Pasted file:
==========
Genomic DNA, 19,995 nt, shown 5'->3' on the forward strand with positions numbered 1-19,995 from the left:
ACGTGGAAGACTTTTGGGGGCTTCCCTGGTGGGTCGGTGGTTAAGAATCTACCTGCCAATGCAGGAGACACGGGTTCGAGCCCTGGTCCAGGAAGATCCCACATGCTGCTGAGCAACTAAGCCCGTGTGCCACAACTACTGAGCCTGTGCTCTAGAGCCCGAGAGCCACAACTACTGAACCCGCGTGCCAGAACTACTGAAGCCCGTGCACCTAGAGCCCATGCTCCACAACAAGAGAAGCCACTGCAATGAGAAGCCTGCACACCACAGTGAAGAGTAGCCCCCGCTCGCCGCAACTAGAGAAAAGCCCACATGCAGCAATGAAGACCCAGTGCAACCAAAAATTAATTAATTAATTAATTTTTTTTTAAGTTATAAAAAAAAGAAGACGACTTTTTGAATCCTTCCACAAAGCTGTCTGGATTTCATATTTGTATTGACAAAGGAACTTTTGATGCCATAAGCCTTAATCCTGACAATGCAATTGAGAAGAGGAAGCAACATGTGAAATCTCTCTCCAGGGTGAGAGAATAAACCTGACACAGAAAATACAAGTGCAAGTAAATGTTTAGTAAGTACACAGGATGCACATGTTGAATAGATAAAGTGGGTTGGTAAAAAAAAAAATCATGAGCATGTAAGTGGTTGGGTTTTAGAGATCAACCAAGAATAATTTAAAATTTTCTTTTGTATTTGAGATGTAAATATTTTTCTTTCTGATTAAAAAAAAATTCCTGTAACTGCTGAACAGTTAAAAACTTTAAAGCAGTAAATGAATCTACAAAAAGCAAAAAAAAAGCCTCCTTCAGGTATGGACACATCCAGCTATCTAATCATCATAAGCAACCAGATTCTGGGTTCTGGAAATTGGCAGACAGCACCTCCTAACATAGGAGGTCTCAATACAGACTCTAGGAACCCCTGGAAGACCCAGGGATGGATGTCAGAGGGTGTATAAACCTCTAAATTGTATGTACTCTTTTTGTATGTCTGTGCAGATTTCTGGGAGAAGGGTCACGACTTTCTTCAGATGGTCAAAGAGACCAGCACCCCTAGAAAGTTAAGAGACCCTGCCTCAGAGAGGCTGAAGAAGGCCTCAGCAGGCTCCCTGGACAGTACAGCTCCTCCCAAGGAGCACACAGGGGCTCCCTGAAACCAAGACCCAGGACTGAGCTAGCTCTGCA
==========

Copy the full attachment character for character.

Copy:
Genomic DNA, 19,995 nt, shown 5'->3' on the forward strand with positions numbered 1-19,995 from the left:
ACGTGGAAGACTTTTGGGGGCTTCCCTGGTGGGTCGGTGGTTAAGAATCTACCTGCCAATGCAGGAGACACGGGTTCGAGCCCTGGTCCAGGAAGATCCCACATGCTGCTGAGCAACTAAGCCCGTGTGCCACAACTACTGAGCCTGTGCTCTAGAGCCCGAGAGCCACAACTACTGAACCCGCGTGCCAGAACTACTGAAGCCCGTGCACCTAGAGCCCATGCTCCACAACAAGAGAAGCCACTGCAATGAGAAGCCTGCACACCACAGTGAAGAGTAGCCCCCGCTCGCCGCAACTAGAGAAAAGCCCACATGCAGCAATGAAGACCCAGTGCAACCAAAAATTAATTAATTAATTAATTTTTTTTTAAGTTATAAAAAAAAGAAGACGACTTTTTGAATCCTTCCACAAAGCTGTCTGGATTTCATATTTGTATTGACAAAGGAACTTTTGATGCCATAAGCCTTAATCCTGACAATGCAATTGAGAAGAGGAAGCAACATGTGAAATCTCTCTCCAGGGTGAGAGAATAAACCTGACACAGAAAATACAAGTGCAAGTAAATGTTTAGTAAGTACACAGGATGCACATGTTGAATAGATAAAGTGGGTTGGTAAAAAAAAAAATCATGAGCATGTAAGTGGTTGGGTTTTAGAGATCAACCAAGAATAATTTAAAATTTTCTTTTGTATTTGAGATGTAAATATTTTTCTTTCTGATTAAAAAAAAATTCCTGTAACTGCTGAACAGTTAAAAACTTTAAAGCAGTAAATGAATCTACAAAAAGCAAAAAAAAAGCCTCCTTCAGGTATGGACACATCCAGCTATCTAATCATCATAAGCAACCAGATTCTGGGTTCTGGAAATTGGCAGACAGCACCTCCTAACATAGGAGGTCTCAATACAGACTCTAGGAACCCCTGGAAGACCCAGGGATGGATGTCAGAGGGTGTATAAACCTCTAAATTGTATGTACTCTTTTTGTATGTCTGTGCAGATTTCTGGGAGAAGGGTCACGACTTTCTTCAGATGGTCAAAGAGACCAGCACCCCTAGAAAGTTAAGAGACCCTGCCTCAGAGAGGCTGAAGAAGGCCTCAGCAGGCTCCCTGGACAGTACAGCTCCTCCCAAGGAGCACACAGGGGCTCCCTGAAACCAAGACCCAGGACTGAGCTAGCTCTGCA